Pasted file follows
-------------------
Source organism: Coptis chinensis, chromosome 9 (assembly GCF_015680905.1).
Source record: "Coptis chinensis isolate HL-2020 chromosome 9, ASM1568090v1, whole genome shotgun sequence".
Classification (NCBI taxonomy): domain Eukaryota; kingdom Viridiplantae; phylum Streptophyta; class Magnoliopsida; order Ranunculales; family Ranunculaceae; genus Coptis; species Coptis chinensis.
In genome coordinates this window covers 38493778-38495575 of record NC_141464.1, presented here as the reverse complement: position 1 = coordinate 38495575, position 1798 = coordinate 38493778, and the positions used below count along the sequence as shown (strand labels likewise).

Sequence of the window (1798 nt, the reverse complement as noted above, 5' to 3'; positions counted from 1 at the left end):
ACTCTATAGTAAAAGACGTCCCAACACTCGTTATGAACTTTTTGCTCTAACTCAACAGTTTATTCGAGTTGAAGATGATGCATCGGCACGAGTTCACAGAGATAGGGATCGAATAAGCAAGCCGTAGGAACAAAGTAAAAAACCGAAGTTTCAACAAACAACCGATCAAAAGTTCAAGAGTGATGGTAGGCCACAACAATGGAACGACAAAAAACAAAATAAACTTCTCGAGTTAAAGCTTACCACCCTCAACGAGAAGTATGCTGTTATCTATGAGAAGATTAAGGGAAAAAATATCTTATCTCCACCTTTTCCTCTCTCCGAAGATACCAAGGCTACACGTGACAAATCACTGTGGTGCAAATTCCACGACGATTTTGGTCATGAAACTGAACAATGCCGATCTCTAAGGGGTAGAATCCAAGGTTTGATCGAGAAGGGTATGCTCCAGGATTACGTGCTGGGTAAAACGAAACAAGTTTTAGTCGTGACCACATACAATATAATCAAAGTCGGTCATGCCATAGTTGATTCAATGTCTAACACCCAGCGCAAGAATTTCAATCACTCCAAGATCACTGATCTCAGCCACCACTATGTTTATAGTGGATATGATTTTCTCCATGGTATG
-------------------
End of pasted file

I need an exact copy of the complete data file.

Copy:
Source organism: Coptis chinensis, chromosome 9 (assembly GCF_015680905.1).
Source record: "Coptis chinensis isolate HL-2020 chromosome 9, ASM1568090v1, whole genome shotgun sequence".
Classification (NCBI taxonomy): domain Eukaryota; kingdom Viridiplantae; phylum Streptophyta; class Magnoliopsida; order Ranunculales; family Ranunculaceae; genus Coptis; species Coptis chinensis.
In genome coordinates this window covers 38493778-38495575 of record NC_141464.1, presented here as the reverse complement: position 1 = coordinate 38495575, position 1798 = coordinate 38493778, and the positions used below count along the sequence as shown (strand labels likewise).

Sequence of the window (1798 nt, the reverse complement as noted above, 5' to 3'; positions counted from 1 at the left end):
ACTCTATAGTAAAAGACGTCCCAACACTCGTTATGAACTTTTTGCTCTAACTCAACAGTTTATTCGAGTTGAAGATGATGCATCGGCACGAGTTCACAGAGATAGGGATCGAATAAGCAAGCCGTAGGAACAAAGTAAAAAACCGAAGTTTCAACAAACAACCGATCAAAAGTTCAAGAGTGATGGTAGGCCACAACAATGGAACGACAAAAAACAAAATAAACTTCTCGAGTTAAAGCTTACCACCCTCAACGAGAAGTATGCTGTTATCTATGAGAAGATTAAGGGAAAAAATATCTTATCTCCACCTTTTCCTCTCTCCGAAGATACCAAGGCTACACGTGACAAATCACTGTGGTGCAAATTCCACGACGATTTTGGTCATGAAACTGAACAATGCCGATCTCTAAGGGGTAGAATCCAAGGTTTGATCGAGAAGGGTATGCTCCAGGATTACGTGCTGGGTAAAACGAAACAAGTTTTAGTCGTGACCACATACAATATAATCAAAGTCGGTCATGCCATAGTTGATTCAATGTCTAACACCCAGCGCAAGAATTTCAATCACTCCAAGATCACTGATCTCAGCCACCACTATGTTTATAGTGGATATGATTTTCTCCATGGTATG